Easy Learning English

Word order in negative statements - Easy Learning Grammar

In negative statements, the basic word order for subject and object is the same as in positive statements.
  • John has gone to school.
  • John has not gone to school.
The difference is that negative statements must contain not, and must have as part of the verb phrase, either:
  • a primary auxiliary verb,
  • She had not arrived in time for lunch.
  • Kate is not working this evening.
  • Tim was not reading your diary.
  • one or other of the modal auxiliary verbs, or
  • I warn you, he may not want to come.
  • Ailsa could not see the road clearly.
  • a form of be used as a main verb.
  • That is not my book.
The word not is added immediately after the first one of these auxiliary verbs. The main verb follows.The word order is, therefore:   subject + auxiliary + not + main verb.A negative sentence may contain a modal verb and one or more auxiliaries as well.
  • I may not have gone by the time you arrive.
  • They could not have seen her – they were asleep in bed.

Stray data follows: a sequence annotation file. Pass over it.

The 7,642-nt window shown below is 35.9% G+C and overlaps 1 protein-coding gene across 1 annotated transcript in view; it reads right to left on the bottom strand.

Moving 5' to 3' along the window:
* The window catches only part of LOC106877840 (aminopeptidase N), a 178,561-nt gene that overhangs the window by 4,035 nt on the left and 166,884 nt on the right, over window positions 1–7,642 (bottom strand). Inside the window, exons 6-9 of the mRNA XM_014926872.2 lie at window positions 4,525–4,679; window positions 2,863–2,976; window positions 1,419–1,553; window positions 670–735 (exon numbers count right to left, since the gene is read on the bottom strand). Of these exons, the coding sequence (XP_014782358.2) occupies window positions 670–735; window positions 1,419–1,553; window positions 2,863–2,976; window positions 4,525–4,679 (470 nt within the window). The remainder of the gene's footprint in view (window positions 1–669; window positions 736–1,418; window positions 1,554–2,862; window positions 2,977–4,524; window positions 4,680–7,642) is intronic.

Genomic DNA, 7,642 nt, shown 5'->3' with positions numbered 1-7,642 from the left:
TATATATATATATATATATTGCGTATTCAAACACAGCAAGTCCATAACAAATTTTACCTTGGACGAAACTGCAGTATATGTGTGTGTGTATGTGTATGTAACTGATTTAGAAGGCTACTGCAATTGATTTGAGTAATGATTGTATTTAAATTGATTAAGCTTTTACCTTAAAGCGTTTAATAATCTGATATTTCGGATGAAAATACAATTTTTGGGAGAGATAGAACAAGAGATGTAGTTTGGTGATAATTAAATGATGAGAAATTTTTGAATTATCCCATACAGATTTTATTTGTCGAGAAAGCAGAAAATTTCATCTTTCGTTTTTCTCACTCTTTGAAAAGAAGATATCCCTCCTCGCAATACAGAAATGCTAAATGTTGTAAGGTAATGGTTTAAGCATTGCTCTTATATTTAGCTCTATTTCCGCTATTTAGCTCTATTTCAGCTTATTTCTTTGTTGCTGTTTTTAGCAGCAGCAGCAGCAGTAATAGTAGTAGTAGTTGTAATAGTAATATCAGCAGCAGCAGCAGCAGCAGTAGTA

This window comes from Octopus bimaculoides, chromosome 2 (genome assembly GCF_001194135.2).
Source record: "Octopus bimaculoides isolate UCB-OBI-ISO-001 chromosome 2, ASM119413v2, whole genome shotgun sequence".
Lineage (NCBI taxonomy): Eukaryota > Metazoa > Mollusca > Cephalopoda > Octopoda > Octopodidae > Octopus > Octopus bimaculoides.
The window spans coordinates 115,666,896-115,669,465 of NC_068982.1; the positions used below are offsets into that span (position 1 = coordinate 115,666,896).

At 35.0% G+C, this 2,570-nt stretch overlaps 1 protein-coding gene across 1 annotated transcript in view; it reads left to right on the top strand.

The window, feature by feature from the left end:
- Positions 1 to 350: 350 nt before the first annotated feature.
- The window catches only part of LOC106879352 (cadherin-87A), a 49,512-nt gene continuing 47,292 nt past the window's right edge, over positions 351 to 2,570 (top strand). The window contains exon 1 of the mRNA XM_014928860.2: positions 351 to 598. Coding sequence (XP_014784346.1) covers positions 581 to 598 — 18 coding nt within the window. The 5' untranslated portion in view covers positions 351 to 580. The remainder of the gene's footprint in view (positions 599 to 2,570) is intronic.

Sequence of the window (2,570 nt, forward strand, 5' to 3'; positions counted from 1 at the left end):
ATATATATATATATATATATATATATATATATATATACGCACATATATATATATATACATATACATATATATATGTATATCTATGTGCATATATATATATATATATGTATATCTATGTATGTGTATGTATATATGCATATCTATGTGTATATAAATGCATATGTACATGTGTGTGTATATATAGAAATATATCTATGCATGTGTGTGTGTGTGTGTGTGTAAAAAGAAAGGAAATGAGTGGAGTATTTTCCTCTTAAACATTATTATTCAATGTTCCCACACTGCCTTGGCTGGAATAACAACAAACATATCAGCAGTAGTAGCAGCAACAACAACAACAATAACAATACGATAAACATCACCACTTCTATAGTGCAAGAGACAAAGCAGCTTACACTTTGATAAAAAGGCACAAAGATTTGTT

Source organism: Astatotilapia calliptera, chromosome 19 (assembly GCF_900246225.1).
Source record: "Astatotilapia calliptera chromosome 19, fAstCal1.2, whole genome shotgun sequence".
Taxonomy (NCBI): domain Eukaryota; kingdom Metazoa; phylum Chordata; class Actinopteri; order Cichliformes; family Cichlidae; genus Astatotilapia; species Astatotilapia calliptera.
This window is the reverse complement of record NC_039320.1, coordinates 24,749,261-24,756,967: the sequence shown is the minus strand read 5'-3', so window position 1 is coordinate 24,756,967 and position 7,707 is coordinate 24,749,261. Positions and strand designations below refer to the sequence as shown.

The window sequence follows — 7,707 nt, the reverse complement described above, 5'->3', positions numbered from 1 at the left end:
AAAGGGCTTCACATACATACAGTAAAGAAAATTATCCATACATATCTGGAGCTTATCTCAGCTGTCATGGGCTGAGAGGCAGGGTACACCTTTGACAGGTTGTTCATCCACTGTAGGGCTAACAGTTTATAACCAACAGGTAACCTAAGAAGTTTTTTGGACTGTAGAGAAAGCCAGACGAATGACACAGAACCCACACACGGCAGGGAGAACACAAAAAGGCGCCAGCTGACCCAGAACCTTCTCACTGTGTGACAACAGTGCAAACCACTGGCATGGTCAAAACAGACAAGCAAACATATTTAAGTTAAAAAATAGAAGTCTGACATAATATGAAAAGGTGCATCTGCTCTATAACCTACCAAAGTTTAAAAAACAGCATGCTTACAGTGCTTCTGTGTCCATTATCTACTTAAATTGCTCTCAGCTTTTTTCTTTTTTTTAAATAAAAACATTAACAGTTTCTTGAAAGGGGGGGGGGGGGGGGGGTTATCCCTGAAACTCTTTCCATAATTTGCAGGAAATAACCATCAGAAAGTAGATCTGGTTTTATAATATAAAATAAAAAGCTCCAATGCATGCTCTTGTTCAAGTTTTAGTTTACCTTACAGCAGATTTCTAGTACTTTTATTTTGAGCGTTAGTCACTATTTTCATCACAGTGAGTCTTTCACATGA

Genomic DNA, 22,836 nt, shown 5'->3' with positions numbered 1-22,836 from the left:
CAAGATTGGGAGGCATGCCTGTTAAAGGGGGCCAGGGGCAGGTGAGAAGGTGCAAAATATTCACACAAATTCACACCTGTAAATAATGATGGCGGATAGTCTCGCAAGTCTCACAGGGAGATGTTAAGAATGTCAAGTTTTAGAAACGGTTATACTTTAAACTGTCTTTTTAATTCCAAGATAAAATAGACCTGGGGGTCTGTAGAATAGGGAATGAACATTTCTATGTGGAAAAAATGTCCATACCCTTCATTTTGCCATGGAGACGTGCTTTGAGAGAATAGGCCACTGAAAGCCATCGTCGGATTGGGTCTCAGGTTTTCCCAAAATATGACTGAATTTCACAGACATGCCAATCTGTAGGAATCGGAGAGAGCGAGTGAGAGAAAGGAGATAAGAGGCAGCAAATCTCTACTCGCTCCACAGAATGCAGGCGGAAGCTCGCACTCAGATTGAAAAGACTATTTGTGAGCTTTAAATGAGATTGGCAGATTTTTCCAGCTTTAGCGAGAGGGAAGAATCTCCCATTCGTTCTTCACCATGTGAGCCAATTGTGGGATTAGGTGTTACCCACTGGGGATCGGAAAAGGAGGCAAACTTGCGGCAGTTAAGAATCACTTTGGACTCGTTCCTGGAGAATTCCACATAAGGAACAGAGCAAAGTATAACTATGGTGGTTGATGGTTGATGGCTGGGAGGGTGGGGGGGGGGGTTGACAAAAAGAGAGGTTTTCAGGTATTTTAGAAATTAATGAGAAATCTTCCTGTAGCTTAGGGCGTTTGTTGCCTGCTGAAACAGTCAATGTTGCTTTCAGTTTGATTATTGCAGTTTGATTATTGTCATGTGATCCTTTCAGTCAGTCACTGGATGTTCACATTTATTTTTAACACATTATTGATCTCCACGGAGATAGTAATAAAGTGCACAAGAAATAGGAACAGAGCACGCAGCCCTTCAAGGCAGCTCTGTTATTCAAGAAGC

• They should not have been playing in the road.
In this case the word order is:   subject + modal + not + primary auxiliary + main verb.If the verb phrase does not already contain one of these verbs, then it is necessary to add the supporting auxiliary verb do.The present simple and the past simple tenses of main verbs take the appropriate form of do, and then add not followed by the base form of the main verb.
  • He runs.
  • He does not run.
  • He ran.
  • He did not run.
  • Lynn does not work overtime now.
  • The bus service did not run on Sundays.
The word order is, therefore:   subject + do- auxiliary + not + main verbSee The interrogative for more on the supporting auxiliary.
  • The contracted form of not, which is n’t, can be used after every auxiliary verb except am. This is the most common spoken form.
  • He doesn’t run.
  • He didn’t run.
  • Lynn doesn’t work on Sundays.
  • She hasn’t been to work all week.
  • He isn’t going to come after all.
  • Bill went swimming but Ann didn’t fancy it.
The full form with not tends to be used more in writing.
can + not is usually written cannot.
  • She can’t come.
  • She cannot come.
  • Other words with a negative meaning, never, barely, hardly, scarcely, rarely, do not change the order of words in a statement.
  • She doesn’t buy Vogue.
  • She never buys Vogue.
  • He barely earns enough to live on.
  • I hardly think that is going to put them off.

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